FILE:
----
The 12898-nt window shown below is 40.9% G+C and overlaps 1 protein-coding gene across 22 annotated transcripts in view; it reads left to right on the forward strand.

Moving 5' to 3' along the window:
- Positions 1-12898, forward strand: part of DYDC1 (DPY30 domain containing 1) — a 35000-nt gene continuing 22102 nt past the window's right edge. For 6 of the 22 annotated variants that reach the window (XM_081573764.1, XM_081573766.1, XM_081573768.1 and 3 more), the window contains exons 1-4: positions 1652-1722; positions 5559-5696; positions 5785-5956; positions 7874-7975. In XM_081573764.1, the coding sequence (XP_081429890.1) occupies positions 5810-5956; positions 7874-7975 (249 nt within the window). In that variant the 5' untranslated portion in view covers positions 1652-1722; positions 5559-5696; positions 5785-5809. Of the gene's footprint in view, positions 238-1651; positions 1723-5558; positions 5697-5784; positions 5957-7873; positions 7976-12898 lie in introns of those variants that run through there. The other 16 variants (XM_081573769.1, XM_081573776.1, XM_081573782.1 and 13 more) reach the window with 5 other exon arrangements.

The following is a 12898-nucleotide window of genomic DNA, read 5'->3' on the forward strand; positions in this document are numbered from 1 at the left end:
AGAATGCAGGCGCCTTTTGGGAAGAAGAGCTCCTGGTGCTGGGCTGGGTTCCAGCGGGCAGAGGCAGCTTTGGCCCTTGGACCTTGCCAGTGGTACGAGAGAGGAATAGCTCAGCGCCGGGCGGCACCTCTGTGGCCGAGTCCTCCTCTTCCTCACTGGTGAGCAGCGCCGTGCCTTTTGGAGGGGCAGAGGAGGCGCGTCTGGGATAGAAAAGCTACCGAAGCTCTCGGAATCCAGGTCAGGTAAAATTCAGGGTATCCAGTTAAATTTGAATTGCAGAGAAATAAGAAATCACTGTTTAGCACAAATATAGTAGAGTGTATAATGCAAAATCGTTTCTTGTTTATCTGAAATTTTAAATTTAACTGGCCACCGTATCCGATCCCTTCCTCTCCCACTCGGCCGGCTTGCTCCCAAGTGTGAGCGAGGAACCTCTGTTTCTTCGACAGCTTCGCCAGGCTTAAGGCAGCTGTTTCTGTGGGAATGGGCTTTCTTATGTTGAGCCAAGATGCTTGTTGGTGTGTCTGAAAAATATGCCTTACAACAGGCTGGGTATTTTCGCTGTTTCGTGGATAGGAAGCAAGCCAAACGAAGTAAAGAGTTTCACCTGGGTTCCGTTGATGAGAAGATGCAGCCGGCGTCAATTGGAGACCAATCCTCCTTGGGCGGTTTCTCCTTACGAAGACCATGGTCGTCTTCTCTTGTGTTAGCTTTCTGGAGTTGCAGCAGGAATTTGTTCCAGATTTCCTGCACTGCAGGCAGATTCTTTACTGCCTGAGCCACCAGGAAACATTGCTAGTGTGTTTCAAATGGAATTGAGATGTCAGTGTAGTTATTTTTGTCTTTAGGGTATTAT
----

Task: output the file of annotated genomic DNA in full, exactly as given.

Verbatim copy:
The 12898-nt window shown below is 40.9% G+C and overlaps 1 protein-coding gene across 22 annotated transcripts in view; it reads left to right on the forward strand.

Moving 5' to 3' along the window:
- Positions 1-12898, forward strand: part of DYDC1 (DPY30 domain containing 1) — a 35000-nt gene continuing 22102 nt past the window's right edge. For 6 of the 22 annotated variants that reach the window (XM_081573764.1, XM_081573766.1, XM_081573768.1 and 3 more), the window contains exons 1-4: positions 1652-1722; positions 5559-5696; positions 5785-5956; positions 7874-7975. In XM_081573764.1, the coding sequence (XP_081429890.1) occupies positions 5810-5956; positions 7874-7975 (249 nt within the window). In that variant the 5' untranslated portion in view covers positions 1652-1722; positions 5559-5696; positions 5785-5809. Of the gene's footprint in view, positions 238-1651; positions 1723-5558; positions 5697-5784; positions 5957-7873; positions 7976-12898 lie in introns of those variants that run through there. The other 16 variants (XM_081573769.1, XM_081573776.1, XM_081573782.1 and 13 more) reach the window with 5 other exon arrangements.

The following is a 12898-nucleotide window of genomic DNA, read 5'->3' on the forward strand; positions in this document are numbered from 1 at the left end:
AGAATGCAGGCGCCTTTTGGGAAGAAGAGCTCCTGGTGCTGGGCTGGGTTCCAGCGGGCAGAGGCAGCTTTGGCCCTTGGACCTTGCCAGTGGTACGAGAGAGGAATAGCTCAGCGCCGGGCGGCACCTCTGTGGCCGAGTCCTCCTCTTCCTCACTGGTGAGCAGCGCCGTGCCTTTTGGAGGGGCAGAGGAGGCGCGTCTGGGATAGAAAAGCTACCGAAGCTCTCGGAATCCAGGTCAGGTAAAATTCAGGGTATCCAGTTAAATTTGAATTGCAGAGAAATAAGAAATCACTGTTTAGCACAAATATAGTAGAGTGTATAATGCAAAATCGTTTCTTGTTTATCTGAAATTTTAAATTTAACTGGCCACCGTATCCGATCCCTTCCTCTCCCACTCGGCCGGCTTGCTCCCAAGTGTGAGCGAGGAACCTCTGTTTCTTCGACAGCTTCGCCAGGCTTAAGGCAGCTGTTTCTGTGGGAATGGGCTTTCTTATGTTGAGCCAAGATGCTTGTTGGTGTGTCTGAAAAATATGCCTTACAACAGGCTGGGTATTTTCGCTGTTTCGTGGATAGGAAGCAAGCCAAACGAAGTAAAGAGTTTCACCTGGGTTCCGTTGATGAGAAGATGCAGCCGGCGTCAATTGGAGACCAATCCTCCTTGGGCGGTTTCTCCTTACGAAGACCATGGTCGTCTTCTCTTGTGTTAGCTTTCTGGAGTTGCAGCAGGAATTTGTTCCAGATTTCCTGCACTGCAGGCAGATTCTTTACTGCCTGAGCCACCAGGAAACATTGCTAGTGTGTTTCAAATGGAATTGAGATGTCAGTGTAGTTATTTTTGTCTTTAGGGTATTAT